Security

Nation State Cyber Attacks

Nation State Cyber Attacks

No target is too insignificant for the big player hackers.

Compared to the costs of conventional weapons; cyber is a relatively cheap method of attack and defence.  Military hardware is heavily dependent on technology requiring high level computer skills to keep it running but exposing it to the same risks as other computerised systems.  Any serious disruption to front line military hardware will bring on a full scale shooting war.  The current Nation State cyber-attack scene is to gain knowledge and disrupt while keeping well away from any casus belli.

Attacks are likely to stay away from obvious military or infrastructure targets and aim for the soft underbelly.  This is looking to be the supply chain.  Disrupt the supply of the ‘thing-ummy bob’ and you can win the war (thank you to Gracie Fields).  Fortunately there is no all-out war and hopefully there is not going to be one but Nations need to prepare for the worst.  Having an offensive cyber strategy is only any use if you know that it works.  That must involve trying it out.  This requires some subtle deployments to ensure that not too much fuss is caused.  As a bonus the operation might make a little cash on the side through ransomware.

In the UK the National Cyber Force has been established to counter threats including those from Nation States.  Governments have taken action against foreign cyber threats by restricting which countries can operate or supply hardware.  Huawei 5G hardware has been banned in the UK and USA because of possible threats from the firmware running the devices.   Steps such as these do reduce the Nation State threat but tend to shift the attacker’s sights onto softer and less obvious targets within the business world.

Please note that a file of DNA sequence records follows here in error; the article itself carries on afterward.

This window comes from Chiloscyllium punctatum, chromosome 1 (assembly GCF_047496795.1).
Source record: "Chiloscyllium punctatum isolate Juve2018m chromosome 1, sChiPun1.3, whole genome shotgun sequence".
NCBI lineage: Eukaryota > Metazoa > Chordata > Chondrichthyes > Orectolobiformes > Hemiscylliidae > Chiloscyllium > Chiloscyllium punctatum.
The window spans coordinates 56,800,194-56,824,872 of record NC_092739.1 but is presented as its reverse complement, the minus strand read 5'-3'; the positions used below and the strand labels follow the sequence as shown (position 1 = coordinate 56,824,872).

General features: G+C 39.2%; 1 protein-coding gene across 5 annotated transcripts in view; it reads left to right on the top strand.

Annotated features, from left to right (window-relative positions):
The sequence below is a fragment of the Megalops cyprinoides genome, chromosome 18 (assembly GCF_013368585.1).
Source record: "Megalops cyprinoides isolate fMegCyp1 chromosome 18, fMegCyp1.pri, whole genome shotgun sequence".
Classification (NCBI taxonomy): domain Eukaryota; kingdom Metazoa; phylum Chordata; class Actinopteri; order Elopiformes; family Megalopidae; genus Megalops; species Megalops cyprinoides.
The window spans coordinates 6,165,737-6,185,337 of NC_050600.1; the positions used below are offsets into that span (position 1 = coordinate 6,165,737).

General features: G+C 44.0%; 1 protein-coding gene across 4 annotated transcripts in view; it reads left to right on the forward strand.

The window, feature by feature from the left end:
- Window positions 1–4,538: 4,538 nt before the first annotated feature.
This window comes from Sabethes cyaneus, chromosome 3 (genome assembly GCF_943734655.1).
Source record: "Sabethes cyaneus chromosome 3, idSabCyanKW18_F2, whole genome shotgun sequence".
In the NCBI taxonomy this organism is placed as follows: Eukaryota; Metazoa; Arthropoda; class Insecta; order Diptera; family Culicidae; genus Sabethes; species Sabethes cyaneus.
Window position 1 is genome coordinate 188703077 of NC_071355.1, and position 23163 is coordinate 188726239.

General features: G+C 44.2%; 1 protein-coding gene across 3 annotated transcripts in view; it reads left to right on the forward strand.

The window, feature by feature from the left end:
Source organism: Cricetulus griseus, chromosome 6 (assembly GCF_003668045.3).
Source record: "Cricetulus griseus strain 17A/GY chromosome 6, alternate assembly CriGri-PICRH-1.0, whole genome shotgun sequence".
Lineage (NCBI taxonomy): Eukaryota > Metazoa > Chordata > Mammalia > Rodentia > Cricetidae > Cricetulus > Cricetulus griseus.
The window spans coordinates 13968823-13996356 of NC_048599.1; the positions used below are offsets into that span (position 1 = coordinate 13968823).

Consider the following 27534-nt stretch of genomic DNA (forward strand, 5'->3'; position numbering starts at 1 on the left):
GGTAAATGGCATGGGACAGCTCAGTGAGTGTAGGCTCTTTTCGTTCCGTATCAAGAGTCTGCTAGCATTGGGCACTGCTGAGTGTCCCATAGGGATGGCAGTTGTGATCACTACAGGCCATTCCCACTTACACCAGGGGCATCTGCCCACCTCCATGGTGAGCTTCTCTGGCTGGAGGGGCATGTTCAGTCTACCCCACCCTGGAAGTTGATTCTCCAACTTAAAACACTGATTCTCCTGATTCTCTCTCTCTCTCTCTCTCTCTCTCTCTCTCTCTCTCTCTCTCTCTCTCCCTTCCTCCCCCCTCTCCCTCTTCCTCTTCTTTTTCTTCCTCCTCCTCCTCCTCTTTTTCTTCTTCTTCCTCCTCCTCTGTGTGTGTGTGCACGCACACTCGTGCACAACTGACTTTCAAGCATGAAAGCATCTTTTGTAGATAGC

In 2020 the SolarWinds Orion platform was compromised by the hacker group Nobelium.  Orion is a core SolarWinds product concerned with Network monitoring and analysis.  In SolarWinds’ own words Orion is ‘One vendor. One platform. One single pane of glass’; Nobelium threw a brick through the glass.  The vulnerability has since been fixed but this was a sophisticated attack delivered through official SolarWinds patches that could harvest user’s data without any obvious effects on Orion’s performance.  No nation has admitted responsibility for sponsoring Nobelium but it clearly has access to substantial resources.

The implication for industry is that any business could be the target of an attack even through well established and trusted suppliers.  Unlike Ransomware or Denial of Services incidents there may not be any signs within the system that any attack has taken place.  A recommended safeguard is always to ensure that systems are patched to the latest version.  Unfortunately the SolarWinds Orion attack was through its own patches.  Although this distribution method could be used again patching should never be discontinued or delayed.  The risks from zero day attacks are to be judged greater than from malware within patches.

Combatting Nation State Attacks

Bulletins from trusted security sources should be monitored for news on compromised systems.  Kindus display a selection of trusted security incident news feeds.

Analysis of local log files will provide evidence of suspect activity.  Commercial software will shift through copious log output and report trends and alert to unexpected events.  Suspicious activity to look out for would include:

  • Multiple log-in failures
  • Access from unexpected IP addresses
  • Unusual activity within infrequently used accounts
  • Password changes for admin accounts

If there is evidence of an attack any compromised systems should be isolated from the network.  It is unlikely that this the sole target of an attack.  Web searches for similar incidents should provide additional information or confirm that any reports are ‘normal’ for the situation in question.   In the UK suspected cyber-crime incidents should be reported to the National Cyber Security Centre.

 

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